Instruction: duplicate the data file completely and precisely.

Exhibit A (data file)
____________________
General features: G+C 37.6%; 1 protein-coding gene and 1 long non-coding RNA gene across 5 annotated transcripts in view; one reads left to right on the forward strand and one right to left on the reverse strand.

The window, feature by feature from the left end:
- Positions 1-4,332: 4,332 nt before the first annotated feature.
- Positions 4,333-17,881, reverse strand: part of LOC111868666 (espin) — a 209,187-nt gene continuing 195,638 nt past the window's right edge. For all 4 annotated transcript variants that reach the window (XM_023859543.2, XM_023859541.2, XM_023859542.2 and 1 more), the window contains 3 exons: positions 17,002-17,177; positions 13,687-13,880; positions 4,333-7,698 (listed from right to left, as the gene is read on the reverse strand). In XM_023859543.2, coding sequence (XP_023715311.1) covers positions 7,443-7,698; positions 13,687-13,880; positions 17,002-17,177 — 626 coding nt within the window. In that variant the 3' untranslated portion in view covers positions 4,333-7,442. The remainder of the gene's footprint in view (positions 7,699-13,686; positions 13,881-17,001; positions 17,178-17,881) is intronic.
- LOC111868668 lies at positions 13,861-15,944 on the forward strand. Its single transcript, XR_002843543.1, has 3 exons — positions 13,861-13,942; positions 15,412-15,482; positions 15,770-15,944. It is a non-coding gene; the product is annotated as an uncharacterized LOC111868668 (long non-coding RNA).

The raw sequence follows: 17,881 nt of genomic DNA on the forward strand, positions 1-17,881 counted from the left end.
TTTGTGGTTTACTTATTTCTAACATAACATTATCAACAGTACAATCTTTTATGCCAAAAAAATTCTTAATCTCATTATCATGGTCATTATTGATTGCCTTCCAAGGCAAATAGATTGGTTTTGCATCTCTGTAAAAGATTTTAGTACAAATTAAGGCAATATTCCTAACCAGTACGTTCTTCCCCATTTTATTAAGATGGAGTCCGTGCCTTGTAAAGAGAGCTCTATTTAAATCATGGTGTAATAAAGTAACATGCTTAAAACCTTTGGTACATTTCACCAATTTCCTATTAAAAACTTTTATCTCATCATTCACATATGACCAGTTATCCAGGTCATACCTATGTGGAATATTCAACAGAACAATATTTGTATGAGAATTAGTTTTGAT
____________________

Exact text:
General features: G+C 37.6%; 1 protein-coding gene and 1 long non-coding RNA gene across 5 annotated transcripts in view; one reads left to right on the forward strand and one right to left on the reverse strand.

The window, feature by feature from the left end:
- Positions 1-4,332: 4,332 nt before the first annotated feature.
- Positions 4,333-17,881, reverse strand: part of LOC111868666 (espin) — a 209,187-nt gene continuing 195,638 nt past the window's right edge. For all 4 annotated transcript variants that reach the window (XM_023859543.2, XM_023859541.2, XM_023859542.2 and 1 more), the window contains 3 exons: positions 17,002-17,177; positions 13,687-13,880; positions 4,333-7,698 (listed from right to left, as the gene is read on the reverse strand). In XM_023859543.2, coding sequence (XP_023715311.1) covers positions 7,443-7,698; positions 13,687-13,880; positions 17,002-17,177 — 626 coding nt within the window. In that variant the 3' untranslated portion in view covers positions 4,333-7,442. The remainder of the gene's footprint in view (positions 7,699-13,686; positions 13,881-17,001; positions 17,178-17,881) is intronic.
- LOC111868668 lies at positions 13,861-15,944 on the forward strand. Its single transcript, XR_002843543.1, has 3 exons — positions 13,861-13,942; positions 15,412-15,482; positions 15,770-15,944. It is a non-coding gene; the product is annotated as an uncharacterized LOC111868668 (long non-coding RNA).

The raw sequence follows: 17,881 nt of genomic DNA on the forward strand, positions 1-17,881 counted from the left end.
TTTGTGGTTTACTTATTTCTAACATAACATTATCAACAGTACAATCTTTTATGCCAAAAAAATTCTTAATCTCATTATCATGGTCATTATTGATTGCCTTCCAAGGCAAATAGATTGGTTTTGCATCTCTGTAAAAGATTTTAGTACAAATTAAGGCAATATTCCTAACCAGTACGTTCTTCCCCATTTTATTAAGATGGAGTCCGTGCCTTGTAAAGAGAGCTCTATTTAAATCATGGTGTAATAAAGTAACATGCTTAAAACCTTTGGTACATTTCACCAATTTCCTATTAAAAACTTTTATCTCATCATTCACATATGACCAGTTATCCAGGTCATACCTATGTGGAATATTCAACAGAACAATATTTGTATGAGAATTAGTTTTGAT